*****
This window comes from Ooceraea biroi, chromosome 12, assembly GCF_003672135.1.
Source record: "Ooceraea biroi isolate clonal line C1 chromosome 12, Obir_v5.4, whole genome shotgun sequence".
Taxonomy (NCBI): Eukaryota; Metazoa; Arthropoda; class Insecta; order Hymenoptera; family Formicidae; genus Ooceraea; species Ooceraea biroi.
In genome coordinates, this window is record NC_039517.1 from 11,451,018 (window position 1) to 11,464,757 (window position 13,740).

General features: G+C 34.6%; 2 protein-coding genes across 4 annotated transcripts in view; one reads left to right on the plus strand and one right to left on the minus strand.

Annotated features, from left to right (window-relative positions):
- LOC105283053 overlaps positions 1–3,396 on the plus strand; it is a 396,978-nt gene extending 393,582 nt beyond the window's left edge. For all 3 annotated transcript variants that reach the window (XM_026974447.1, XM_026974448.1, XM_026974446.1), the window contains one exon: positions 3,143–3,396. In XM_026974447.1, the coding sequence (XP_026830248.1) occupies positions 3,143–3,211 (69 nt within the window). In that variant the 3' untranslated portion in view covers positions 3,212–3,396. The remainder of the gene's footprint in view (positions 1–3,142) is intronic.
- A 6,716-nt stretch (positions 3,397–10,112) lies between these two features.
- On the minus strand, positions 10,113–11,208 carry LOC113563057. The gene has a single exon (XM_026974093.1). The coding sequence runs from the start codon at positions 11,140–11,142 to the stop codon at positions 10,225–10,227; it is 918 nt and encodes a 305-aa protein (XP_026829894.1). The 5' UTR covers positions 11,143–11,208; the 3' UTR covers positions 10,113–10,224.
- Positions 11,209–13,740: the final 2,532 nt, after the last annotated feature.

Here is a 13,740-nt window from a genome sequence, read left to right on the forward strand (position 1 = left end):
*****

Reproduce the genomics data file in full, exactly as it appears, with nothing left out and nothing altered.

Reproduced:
This window comes from Ooceraea biroi, chromosome 12, assembly GCF_003672135.1.
Source record: "Ooceraea biroi isolate clonal line C1 chromosome 12, Obir_v5.4, whole genome shotgun sequence".
Taxonomy (NCBI): Eukaryota; Metazoa; Arthropoda; class Insecta; order Hymenoptera; family Formicidae; genus Ooceraea; species Ooceraea biroi.
In genome coordinates, this window is record NC_039517.1 from 11,451,018 (window position 1) to 11,464,757 (window position 13,740).

General features: G+C 34.6%; 2 protein-coding genes across 4 annotated transcripts in view; one reads left to right on the plus strand and one right to left on the minus strand.

Annotated features, from left to right (window-relative positions):
- LOC105283053 overlaps positions 1–3,396 on the plus strand; it is a 396,978-nt gene extending 393,582 nt beyond the window's left edge. For all 3 annotated transcript variants that reach the window (XM_026974447.1, XM_026974448.1, XM_026974446.1), the window contains one exon: positions 3,143–3,396. In XM_026974447.1, the coding sequence (XP_026830248.1) occupies positions 3,143–3,211 (69 nt within the window). In that variant the 3' untranslated portion in view covers positions 3,212–3,396. The remainder of the gene's footprint in view (positions 1–3,142) is intronic.
- A 6,716-nt stretch (positions 3,397–10,112) lies between these two features.
- On the minus strand, positions 10,113–11,208 carry LOC113563057. The gene has a single exon (XM_026974093.1). The coding sequence runs from the start codon at positions 11,140–11,142 to the stop codon at positions 10,225–10,227; it is 918 nt and encodes a 305-aa protein (XP_026829894.1). The 5' UTR covers positions 11,143–11,208; the 3' UTR covers positions 10,113–10,224.
- Positions 11,209–13,740: the final 2,532 nt, after the last annotated feature.

Here is a 13,740-nt window from a genome sequence, read left to right on the forward strand (position 1 = left end):